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Saturday, January 31, 2009

Investors avoiding banking stocks

Investors avoiding banking stocks

By LEONG HUNG YEE


A FURTHER decline in loan applications and approvals has turned investors away from banking stocks.

As at 4pm yesterday, the finance index on Bursa Malaysia had fallen more than 36 points but managed to bounce back to close 2.01 points higher at 6,912.13.

In early trade, most banking stocks fell at least 0.5% with Bumiputra-Commerce Holdings Bhd leading the loss. The counter fell more than 2.4% to RM6.15 in the morning but ended 10 sen higher at RM6.40. Public Bank Bhd gained 5 sen to RM8.80, Alliance Financial Group Bhd put on 3 sen to RM1.89 while EON Capital Bhd added 2 sen to RM3.46.

Among the losers were Malayan Banking Bhd and Hong Leong Bank Bhd, both down 5 sen to RM5.25 and RM5.10 respectively. RHB Capital Bhd shed 4 sen to RM3.68 while AMMB Holdings Bhd slipped 3 sen to RM2.29.

An analyst from a foreign brokerage says the selling on banking stocks yesterday is just a knee-jerk reaction.

“The local banks are still resilient and we expect them to weather the current economic turmoil. It (the fall in banking stocks) was just an automatic response by investors after Bank Negara released the latest data on Thursday,” he says.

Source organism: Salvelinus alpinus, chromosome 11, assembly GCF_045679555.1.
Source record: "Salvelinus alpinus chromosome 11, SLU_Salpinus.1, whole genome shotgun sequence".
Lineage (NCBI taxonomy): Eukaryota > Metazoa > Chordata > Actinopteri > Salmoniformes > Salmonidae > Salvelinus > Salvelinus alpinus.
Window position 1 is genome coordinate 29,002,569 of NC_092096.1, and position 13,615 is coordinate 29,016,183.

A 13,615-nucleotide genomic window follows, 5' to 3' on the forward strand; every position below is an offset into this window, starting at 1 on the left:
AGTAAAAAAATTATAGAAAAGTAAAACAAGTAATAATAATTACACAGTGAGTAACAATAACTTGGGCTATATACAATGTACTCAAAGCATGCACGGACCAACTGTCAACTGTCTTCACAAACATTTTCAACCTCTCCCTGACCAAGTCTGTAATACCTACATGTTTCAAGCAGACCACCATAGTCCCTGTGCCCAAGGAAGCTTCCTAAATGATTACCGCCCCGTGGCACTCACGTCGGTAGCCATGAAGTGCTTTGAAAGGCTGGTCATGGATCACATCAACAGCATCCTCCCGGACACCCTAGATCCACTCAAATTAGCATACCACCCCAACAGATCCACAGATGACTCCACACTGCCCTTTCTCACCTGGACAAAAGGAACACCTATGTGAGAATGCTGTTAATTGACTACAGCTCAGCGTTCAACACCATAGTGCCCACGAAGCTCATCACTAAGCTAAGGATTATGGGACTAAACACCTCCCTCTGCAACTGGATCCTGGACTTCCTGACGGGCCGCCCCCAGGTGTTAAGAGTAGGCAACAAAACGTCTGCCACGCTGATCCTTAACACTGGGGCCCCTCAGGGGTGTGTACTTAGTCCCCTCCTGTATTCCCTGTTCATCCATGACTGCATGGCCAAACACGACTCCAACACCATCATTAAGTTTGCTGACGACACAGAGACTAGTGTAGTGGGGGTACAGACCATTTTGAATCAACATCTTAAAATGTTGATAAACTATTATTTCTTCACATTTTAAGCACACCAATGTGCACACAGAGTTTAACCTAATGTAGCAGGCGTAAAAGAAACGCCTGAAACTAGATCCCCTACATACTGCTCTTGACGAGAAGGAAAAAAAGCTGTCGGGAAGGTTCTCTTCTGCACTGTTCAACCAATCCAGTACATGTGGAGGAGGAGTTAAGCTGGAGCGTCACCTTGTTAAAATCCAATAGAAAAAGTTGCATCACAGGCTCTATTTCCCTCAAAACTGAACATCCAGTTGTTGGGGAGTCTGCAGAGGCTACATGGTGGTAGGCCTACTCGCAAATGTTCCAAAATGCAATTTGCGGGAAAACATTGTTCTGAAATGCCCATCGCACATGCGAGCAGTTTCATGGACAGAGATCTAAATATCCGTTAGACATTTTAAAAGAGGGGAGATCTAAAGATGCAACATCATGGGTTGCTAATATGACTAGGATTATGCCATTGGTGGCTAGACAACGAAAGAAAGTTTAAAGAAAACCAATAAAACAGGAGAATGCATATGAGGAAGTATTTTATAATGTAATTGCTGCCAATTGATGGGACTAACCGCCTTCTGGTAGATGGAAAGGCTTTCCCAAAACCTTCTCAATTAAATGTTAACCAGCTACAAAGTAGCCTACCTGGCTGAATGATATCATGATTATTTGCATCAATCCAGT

The analyst says as loan growth is one of the components contributing to a bank’s bottomline in the future, investors will be sensitive to monetary and financial developments.

Although loan applications and approvals continued to slide, loan disbursements to both the business and household sectors in December grew by 12.8%.

RAM Holdings Bhd chief economist Dr Yeah Kim Leng says the higher loan disbursement means more money is getting into the hands of individuals and corporate borrowers, which in turn will translate into higher spending.

“The other implication we can draw from the increased lending in December is that banks are heeding calls from the Government and the public not to turn off the credit flows in the face of a worsening global recession,” he said.

Yeah says the December disbursements likely comprised loan applications processed prior to the month.

“We expect bankers to turn more cautious in the coming months given the uncertainty over the severity and length of the global downturn at this point in time.

“Given that most countries, including Malaysia are rolling out sizeable fiscal and monetary stimulus packages to help boost confidence among banks and businesses, a depression is unlikely in these countries,” he says.

To a question, Yeah says stimulating domestic demand is the key to offsetting the sharp export downturn caused by the recession in the advanced economies.

“Lower interest rate encourages more borrowing and spending while declining inflation rate raises real disposable income or purchasing power. As long as the overall spending by government, consumers and businesses is not cut back drastically, the Malaysian economy will be able to withstand the global recessionary forces,” he adds.

On the external front, the analyst says there were positive signs.
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